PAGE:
I get a frantic call from my creative director on my cell in my room--- what are we going to do? I told him, calmly, that we’ve already done it, the mistake was fixed and the new spot uploaded. But, he said, the networks already got the incorrect spot, it’ll play on the Today Show, Good Morning America, and whatever CBS calls their morning show. I further explained to him that it’s playing all of 4 or 5 times one day and then the new one will be in rotation. It’s not like we accidently printed 300,000 brochures with a typo, this mistake is tiny, I didn’t notice it the first time I re-watched the spot, no one at home would see it at all. And then it’ll be gone. He calmed down and everything was fine.
(The best we can guess it that the commercial up-loader guy double-clicked on the wrong file and sent an old, uncorrected version of the spot to the networks. Oops.)
Well, the next day, I certainly heard it from Voldemort… I went to the airport alone to catch my flight--- Voldemort and Account Guy were on a later one. So, I’m sitting in the Portland airport on the free wireless firing pissier and pissier emails back and forth. Voldemort’s judging me for being lazy, for not caring, for not, somehow KNOWING there was a screw-up (that was been attributed to her!) and calling in on Friday.
I’m telling her I thought she had been acting unprofessionally--- the drinking, Account Guy, etc, etc, etc. I could feel the pressure rising in my head. This was Saturday, January 10th. That whole next week, I was starting to get chest pains. The ramifications from our little episode in Portland kept reverberating. My creative director had us in his office, one by one trying to figure out what happened. Voldemort was flaming out, continuing to do things with the client and not looping our bosses in.
During all the mess, there were many closed-door conversations. Producer came into my office one day to talk. Among other things, Portland, whatever, he told me Account Guy bragged to him about he and Voldemort having sex.
One morning, I go into Voldemort’s office to do something or other and she holds up her left hand, backside out, for me to see. I look at it, okay, what? No ring, she says, beaming. Whatever-her-poor-husband’s-name-is and I are getting a divorce, she says. Like taking the ring off makes it official somehow. Like I should care, like this should mean something to me, like I should be happy for her. I say something like: um, okay and finish what I came in to talk about…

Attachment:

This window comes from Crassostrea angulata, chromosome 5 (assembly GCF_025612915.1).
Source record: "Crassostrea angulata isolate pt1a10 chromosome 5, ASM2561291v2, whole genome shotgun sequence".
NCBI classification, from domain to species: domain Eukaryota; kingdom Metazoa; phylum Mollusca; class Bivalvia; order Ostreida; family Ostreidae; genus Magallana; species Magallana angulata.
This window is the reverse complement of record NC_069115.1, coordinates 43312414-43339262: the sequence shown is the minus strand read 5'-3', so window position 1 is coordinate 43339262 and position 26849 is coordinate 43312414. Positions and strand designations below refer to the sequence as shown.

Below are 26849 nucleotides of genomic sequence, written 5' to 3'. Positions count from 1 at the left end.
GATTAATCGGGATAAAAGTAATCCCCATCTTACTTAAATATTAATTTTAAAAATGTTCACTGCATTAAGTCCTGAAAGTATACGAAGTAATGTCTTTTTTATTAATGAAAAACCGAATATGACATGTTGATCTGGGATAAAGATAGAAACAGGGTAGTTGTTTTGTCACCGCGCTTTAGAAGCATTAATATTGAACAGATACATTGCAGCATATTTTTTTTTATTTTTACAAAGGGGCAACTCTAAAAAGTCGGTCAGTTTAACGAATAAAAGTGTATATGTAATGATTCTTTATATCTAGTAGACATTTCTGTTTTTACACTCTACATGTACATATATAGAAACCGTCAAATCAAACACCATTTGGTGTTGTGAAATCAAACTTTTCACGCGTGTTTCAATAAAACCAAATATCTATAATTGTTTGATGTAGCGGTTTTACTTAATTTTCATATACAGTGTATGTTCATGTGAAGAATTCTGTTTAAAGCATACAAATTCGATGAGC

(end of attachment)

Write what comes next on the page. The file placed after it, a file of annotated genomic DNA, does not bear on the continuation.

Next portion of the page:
There was a moment where I had Voldemort’s future in my hand. She did something (I don’t remember what) but she didn’t cc me on the email. I told my creative director, he was livid, ready to fire Voldemort. She came storming into my office, slammed my door, telling me to fuck myself, I’m screwing with her livelihood, screwing with her ability to support her family, blah, blah, blah…
I don’t know what happened, I don’t know what got into me, but I went into my creative director’s office and told him it was all cool, there’s nothing the matter… I could’ve been rid of her, that might’ve been it, but--- no.
Behind the scenes, in meetings I wasn’t invited to, she was talking to the photographer/director who shot our other campaign about the MUSIC TRACKS we needed to do for those spots. She kept blocking me from talking directly to him or the sound effects house, while giving him her own suggestions. This is the week of Jan 11th, the week I started getting chest pains upon exertion.
The other client was asking about the next commercial while I was trying to get the tracks right for these spots. I go to my doctor that next Tuesday and my doctor schedules a stress test for that Thursday. I spent that morning recording voiceovers. While I’m there, I talk to the engineer about music and he says that the director’s been talking to him about tracks, but, hey what do I want…? We work some things out and he sets out to make it happen.
I walk over to the hospital to my appointment, stopping every block for the pain to go away, and spent the next 9 days in the hospital…
I email my creative director and a few other key people I work with from my hospital room that I won’t be coming in the next day. Voldemort’s not one of them.
Monday, sometime after they put me under and prep me for my bypass, Voldemort emails my creative director that she wants to set up a meeting with the three of us to discuss roles and responsibilities between writers and art directors!!!!
After I got back from medical leave, I told my bosses that I’d rather not work with Voldemort if I could possibly help it. They tell me that if I don’t work with Voldemort, I won’t be doing any TV commercials at the agency for a while. I concede to work with her.
So, yeah… That new partner your boss was going to get for you. That one with all that consumer experience. That one that’d help you produce a bunch of great work. That one…?
How’d that work out for you?
diary continues April, 2011...